Kenya Recap #3

Before leaving for Kenya I tried to intentionally not do much research or investigating of the history, terrain, politics, or culture. I wanted to go without any opinions and try and let Kenya speak for itself.
Having grown up a military brat and had the fortune of traveling to numerous locations outside the United States I've come to appreciate that not everyone lives like me, or looks like me, or thinks like me, or should become like me.
So as we traveled around and saw homes that we wouldn't even consider living in here I didn't think it a horrible thing. It might be altogether easier to maintain and appreciate a home not so large.
Seeing people just sitting on the side of the road, or walking down the road, doing apparently nothing in the middle of the day, although seemingly unproductive, did not really bother me. It might actually be a comfortable pace at life.
Nor did the awful roads, that made almost all travel in Kenya difficult, seem to stir some emotions in me.
Obviously the health care in Kenya needs work.
As well as the school systems; every child should have the right to an education. Knowing that some children's families couldn't afford to send their child to a school or had to keep their children home during certain times of the harvest was kind of a struggle.
Yes, there are some major hurdles in Kenya that need to dealt with as the nation continues to evolve as a developing country. But I understand that takes time. In no way did those challenges make me pity Kenyans.
Only the lack of healthy drinking water frustrated me and angered me.
The two photos above were taken with my arm hanging out the window. The dirt road and small bridge you see in the second photos may be the best stretch of road we experienced through the four/five hour drive through the Kerio Valley.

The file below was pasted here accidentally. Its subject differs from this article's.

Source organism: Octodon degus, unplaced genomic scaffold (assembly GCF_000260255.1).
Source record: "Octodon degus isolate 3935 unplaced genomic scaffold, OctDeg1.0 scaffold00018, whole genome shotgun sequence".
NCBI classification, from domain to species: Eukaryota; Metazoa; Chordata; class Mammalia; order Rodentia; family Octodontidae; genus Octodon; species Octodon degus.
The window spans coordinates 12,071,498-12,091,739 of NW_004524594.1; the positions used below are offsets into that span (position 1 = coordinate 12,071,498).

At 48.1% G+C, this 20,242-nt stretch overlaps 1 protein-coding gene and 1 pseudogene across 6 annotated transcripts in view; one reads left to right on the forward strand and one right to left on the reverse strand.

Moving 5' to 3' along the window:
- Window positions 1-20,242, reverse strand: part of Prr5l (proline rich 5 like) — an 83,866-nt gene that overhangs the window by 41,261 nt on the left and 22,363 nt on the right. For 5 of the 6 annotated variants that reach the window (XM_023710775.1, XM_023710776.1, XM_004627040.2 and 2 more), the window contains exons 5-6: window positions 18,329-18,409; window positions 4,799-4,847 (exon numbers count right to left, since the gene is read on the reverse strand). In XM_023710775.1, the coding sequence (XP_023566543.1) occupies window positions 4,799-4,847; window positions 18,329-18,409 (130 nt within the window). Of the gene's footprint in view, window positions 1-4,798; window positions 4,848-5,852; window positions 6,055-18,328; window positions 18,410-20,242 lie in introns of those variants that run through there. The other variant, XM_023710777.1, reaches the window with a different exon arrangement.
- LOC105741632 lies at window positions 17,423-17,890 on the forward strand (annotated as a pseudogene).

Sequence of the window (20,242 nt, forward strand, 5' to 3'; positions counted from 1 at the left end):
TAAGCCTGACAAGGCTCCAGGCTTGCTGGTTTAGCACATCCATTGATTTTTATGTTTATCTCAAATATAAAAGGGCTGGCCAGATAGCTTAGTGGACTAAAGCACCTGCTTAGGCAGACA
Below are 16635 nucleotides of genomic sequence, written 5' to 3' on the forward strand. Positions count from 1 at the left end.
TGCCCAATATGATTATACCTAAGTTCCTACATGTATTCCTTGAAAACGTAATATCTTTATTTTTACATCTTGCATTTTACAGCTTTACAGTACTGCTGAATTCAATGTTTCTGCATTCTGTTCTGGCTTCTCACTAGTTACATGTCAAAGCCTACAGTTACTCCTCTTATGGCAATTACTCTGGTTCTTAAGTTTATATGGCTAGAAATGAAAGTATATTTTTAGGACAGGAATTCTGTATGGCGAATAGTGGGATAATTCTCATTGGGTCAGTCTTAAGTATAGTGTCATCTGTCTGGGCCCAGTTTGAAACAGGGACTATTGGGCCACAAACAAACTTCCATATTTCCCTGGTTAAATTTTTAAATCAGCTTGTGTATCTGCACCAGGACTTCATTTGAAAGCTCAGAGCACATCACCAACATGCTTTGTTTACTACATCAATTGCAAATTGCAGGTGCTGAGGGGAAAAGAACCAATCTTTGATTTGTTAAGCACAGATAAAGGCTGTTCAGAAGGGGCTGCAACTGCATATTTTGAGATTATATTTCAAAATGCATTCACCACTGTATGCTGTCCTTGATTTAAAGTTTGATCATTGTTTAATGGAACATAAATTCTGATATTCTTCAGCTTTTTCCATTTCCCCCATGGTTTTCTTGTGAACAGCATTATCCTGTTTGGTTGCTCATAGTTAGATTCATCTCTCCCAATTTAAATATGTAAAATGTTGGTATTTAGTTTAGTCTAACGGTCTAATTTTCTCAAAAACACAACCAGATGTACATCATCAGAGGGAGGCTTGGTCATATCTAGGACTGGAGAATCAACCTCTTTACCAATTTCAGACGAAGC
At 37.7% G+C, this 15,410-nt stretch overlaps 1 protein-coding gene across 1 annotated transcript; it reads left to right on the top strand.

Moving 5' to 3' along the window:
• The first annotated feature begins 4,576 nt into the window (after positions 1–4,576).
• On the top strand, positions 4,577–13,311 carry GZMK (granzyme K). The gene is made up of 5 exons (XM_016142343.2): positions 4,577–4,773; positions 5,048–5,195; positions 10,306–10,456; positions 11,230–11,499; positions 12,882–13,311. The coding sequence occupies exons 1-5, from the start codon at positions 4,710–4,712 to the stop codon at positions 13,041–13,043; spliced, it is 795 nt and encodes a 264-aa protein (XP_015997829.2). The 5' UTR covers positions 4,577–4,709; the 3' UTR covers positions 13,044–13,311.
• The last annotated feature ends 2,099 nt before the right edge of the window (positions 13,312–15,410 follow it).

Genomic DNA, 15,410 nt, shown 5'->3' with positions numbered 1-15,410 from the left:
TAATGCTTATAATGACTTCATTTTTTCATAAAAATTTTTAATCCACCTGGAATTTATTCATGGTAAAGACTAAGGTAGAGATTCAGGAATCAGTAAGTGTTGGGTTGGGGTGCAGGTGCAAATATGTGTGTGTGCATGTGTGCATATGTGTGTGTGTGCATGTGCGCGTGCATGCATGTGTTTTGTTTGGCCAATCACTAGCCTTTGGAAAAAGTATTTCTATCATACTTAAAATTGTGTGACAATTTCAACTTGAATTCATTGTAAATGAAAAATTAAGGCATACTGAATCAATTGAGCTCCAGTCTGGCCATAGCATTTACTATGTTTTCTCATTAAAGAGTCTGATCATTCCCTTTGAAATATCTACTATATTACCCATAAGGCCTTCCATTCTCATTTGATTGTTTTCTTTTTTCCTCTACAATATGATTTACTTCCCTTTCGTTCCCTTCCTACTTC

Several times throughout the drive we would pass a bridge like this, usually though there were several driving obstacles as we crossed over, including rocks, logs, potholes and divets. Sometimes we had to navigate through a herd of cattle or goats. Occasionally we would slow down for the Kenyan walking down the road, or doing their laundry in the water to get out of the way.
Just in case you didn't get that; cattle, laundry and bathing were frequent activites in the same water, that would be gathered by children and women in old buckets, and boiled for the daily water rations.
One of the Kenya missionaries we met was Samuel "Kep" Elolia. Kip, who was born in the valley, is considered a hero among the villages in the valley, largely, because he made it out. Today Kip serves both the churches in the valley with his leadership and at Emmanuel School of Religion in Tennessee.
After a water filtration system was installed at one of the villages, Kip was teaching the people about the importance of clean healthy drinking water. According to Kip's story, one man took a sip and quickly spit back out the water in disgust. He then poured out all the filtered water from the bottle and walked down to the creek, brown from the clay soil, and proceeded to fill the bottle up. Taking a sip again, the man expressed that this was the water he enjoyed.
I understand that even in some countries on our continent it's unwise to drink the water from a facet. But certainly I've never seen someone from our boarding nations pour out clean water and replace it with dirty ditch water. Nobody should live like that.
Even in Nairobi, the capital city and possible the most developed city in Kenya, on occasion we saw Kenya gathering water from the ditch along a main road. That's just not right.
Hopefully this isn't news to anyone in America. It seems lately that the injustice and inequalities in our world are being exposed and addressed, even by common like me and you. And I'm grateful that the church has stepped up to help address this problem, not only in Africa, but where ever we see it.
I'd like to be a part of that solution.
I don't think there should be any place in the world, where the healthiest beverage choice is a Coca-Cola.
That's my biggest concern and frustration. Have you been to Kenya/Africa? What's your greatest concern?

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